The loneliness that occurs after a breakup can seem stifling, encroaching on your everyday activities and making you feel as though you’ll never be happy again. Loneliness is a completely normal feeling after you lose a partner, but it doesn’t have to rule the rest of your days with an iron first. Here are some tips on how to manage the post-breakup loneliness you’ll likely experience, as well as some information on what not to do.
Don’t Isolate Yourself
The first tip we have to offer when you’re thinking, “I’m so lonely” is to not isolate yourself. This is a classic technique for trying to cope with a breakup. Many people will isolate themselves in their house or apartment, or simply isolate themselves from friends and family. While it’s certainly ok to take some time for yourself, becoming a recluse because of a breakup is never advisable.
Your ex isn’t going to come back, and isolating yourself within the confines of the home you once shared or your post-relationship apartment is only going to make things worse. Extended periods of isolation can only help further those feelings of loneliness, and can even evolve into depression. Get yourself outside, go see friends and family, get some sunshine! The walls in your house aren’t going to help you heal, and can make things worse. Don’t retreat into the darkness of an empty house.
Being Alone Doesn’t Have to be a Negative Experience
One thing that people seem to do quite a lot is associate being alone with a negative experience or feeling. The fact is, loneliness isn’t fun, but being alone doesn’t have to be a bad thing; in fact, some of the most important personal growth in your entire life occurs when you’re not in a relationship. The mistake people tend to make when they’re feeling lonely after a breakup is to get with someone new. If you’re not over your ex, getting with someone new is absolutely wrong.
Think about it; you’re still harboring feelings for someone else, but you’re attempting to form a relationship with someone new. This is unfair to the new person and doesn’t help you grow or learn to cope with loss. Instead, you’re setting up a new relationship for failure. Give yourself some time to be alone. Go traveling. Pick up a new hobby. Meet new people. Go on adventures. Being alone isn’t all bad, and can be quite rewarding when you learn to be happy outside of a relationship. Don’t go through life thinking all of your needs can be met by someone else.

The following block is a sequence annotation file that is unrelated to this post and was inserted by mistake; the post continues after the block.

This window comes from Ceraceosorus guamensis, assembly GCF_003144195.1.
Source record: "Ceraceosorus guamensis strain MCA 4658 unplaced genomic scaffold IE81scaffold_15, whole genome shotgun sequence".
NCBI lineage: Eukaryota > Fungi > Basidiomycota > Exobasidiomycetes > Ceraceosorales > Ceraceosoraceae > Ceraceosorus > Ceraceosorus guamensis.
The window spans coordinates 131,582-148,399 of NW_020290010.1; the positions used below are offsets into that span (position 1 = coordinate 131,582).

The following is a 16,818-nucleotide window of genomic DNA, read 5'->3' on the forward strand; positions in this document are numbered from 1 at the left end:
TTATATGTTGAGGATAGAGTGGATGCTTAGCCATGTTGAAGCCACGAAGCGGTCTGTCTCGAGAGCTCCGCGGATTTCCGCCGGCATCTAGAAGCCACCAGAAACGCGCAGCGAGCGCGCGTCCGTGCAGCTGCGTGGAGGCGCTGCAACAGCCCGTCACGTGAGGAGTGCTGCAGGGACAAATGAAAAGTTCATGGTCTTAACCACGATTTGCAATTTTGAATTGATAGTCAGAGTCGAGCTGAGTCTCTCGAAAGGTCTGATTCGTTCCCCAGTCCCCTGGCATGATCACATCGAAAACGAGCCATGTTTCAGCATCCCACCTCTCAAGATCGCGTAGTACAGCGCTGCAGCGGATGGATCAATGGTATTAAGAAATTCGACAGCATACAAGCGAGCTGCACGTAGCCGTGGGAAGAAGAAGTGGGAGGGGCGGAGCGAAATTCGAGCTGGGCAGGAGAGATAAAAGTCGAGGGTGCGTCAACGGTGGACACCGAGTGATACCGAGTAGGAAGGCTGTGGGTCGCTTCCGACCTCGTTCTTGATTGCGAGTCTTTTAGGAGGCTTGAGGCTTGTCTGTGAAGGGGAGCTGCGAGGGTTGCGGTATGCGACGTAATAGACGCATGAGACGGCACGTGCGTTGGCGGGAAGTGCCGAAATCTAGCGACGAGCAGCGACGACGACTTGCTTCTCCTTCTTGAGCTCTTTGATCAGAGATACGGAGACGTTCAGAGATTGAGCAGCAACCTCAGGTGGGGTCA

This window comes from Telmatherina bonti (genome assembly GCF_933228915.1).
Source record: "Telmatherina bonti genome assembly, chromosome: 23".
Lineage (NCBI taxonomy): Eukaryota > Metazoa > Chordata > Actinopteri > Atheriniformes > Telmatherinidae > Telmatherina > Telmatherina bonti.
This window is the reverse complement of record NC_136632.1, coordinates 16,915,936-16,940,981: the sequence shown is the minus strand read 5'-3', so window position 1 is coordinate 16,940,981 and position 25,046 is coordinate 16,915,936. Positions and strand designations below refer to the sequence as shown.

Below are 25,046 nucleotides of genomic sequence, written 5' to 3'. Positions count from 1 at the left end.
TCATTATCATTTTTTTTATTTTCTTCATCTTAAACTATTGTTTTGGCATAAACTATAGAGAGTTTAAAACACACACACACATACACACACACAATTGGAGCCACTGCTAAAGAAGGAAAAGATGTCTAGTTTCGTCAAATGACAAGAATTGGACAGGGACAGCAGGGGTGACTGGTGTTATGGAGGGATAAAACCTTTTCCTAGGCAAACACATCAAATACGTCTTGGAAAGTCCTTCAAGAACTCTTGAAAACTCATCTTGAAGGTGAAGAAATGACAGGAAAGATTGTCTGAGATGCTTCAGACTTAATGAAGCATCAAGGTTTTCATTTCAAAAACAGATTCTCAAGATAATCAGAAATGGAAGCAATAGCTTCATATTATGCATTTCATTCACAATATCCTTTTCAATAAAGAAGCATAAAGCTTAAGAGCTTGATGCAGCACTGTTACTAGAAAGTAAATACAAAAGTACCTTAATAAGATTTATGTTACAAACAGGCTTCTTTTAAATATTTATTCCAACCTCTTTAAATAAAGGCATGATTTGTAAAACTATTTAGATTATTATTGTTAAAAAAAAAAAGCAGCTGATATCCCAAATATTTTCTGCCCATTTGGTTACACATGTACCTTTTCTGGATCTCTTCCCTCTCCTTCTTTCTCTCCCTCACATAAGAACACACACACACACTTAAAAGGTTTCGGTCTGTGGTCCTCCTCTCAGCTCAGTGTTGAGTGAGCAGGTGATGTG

Don’t Neglect Your Hobbies
Hobbies and interests are some of the best coping methods you can utilize after a breakup. If you have a certain hobby or activity you love, don’t put it down or neglect it after a breakup. This will only add to this list of things you’ve lost, and you’ll feel even worse about the situation; especially if you greatly enjoyed the hobby. If the hobby is something you did together with your ex, it’s ok to try something new or a different variation of the hobby.
Keeping your mind and body busy after a breakup is crucial to maintaining mental health and clarity. Working out is excellent for your mental health, and can help keep your head clear of irrational thoughts. Hobbies will keep you focused on something constructive when your subconscious mind wants to flood the memory banks with images of what was.
Avoid Drugs and Alcohol
This should be fairly obvious, but more people than you’d think reach for a bottle (or something worse) after a breakup. The fact is, drinking doesn’t help anything after a breakup. Sure, you’ll feel a temporary sense of euphoria while you’re downing shots, but once the alcohol’s physical effects wear off, you’re left with just yourself, a pounding headache, and an even deeper sense of sadness for your loss.
Alcohol is a depressant, which means it will not help alleviate sadness in the long-term. It can actually make things much worse and cause you to spiral into further self-destructive behaviors. The best thing to do after a breakup? Skip the bar and head to the gym or a park for a hike.
Writing is a popular activity for millions of people across the world and across the centuries, providing a private outlet for your innermost feelings. You can write anything, whether it be a song, a poem, a journal, a story; whatever comes to mind. Writing can help you put those feelings on paper when you simply can’t get a grip on them in your brain. Often, reading your own writing out loud can help you come to terms with a difficult truth (like your ex isn’t coming back) and gain an incredible sense of clarity.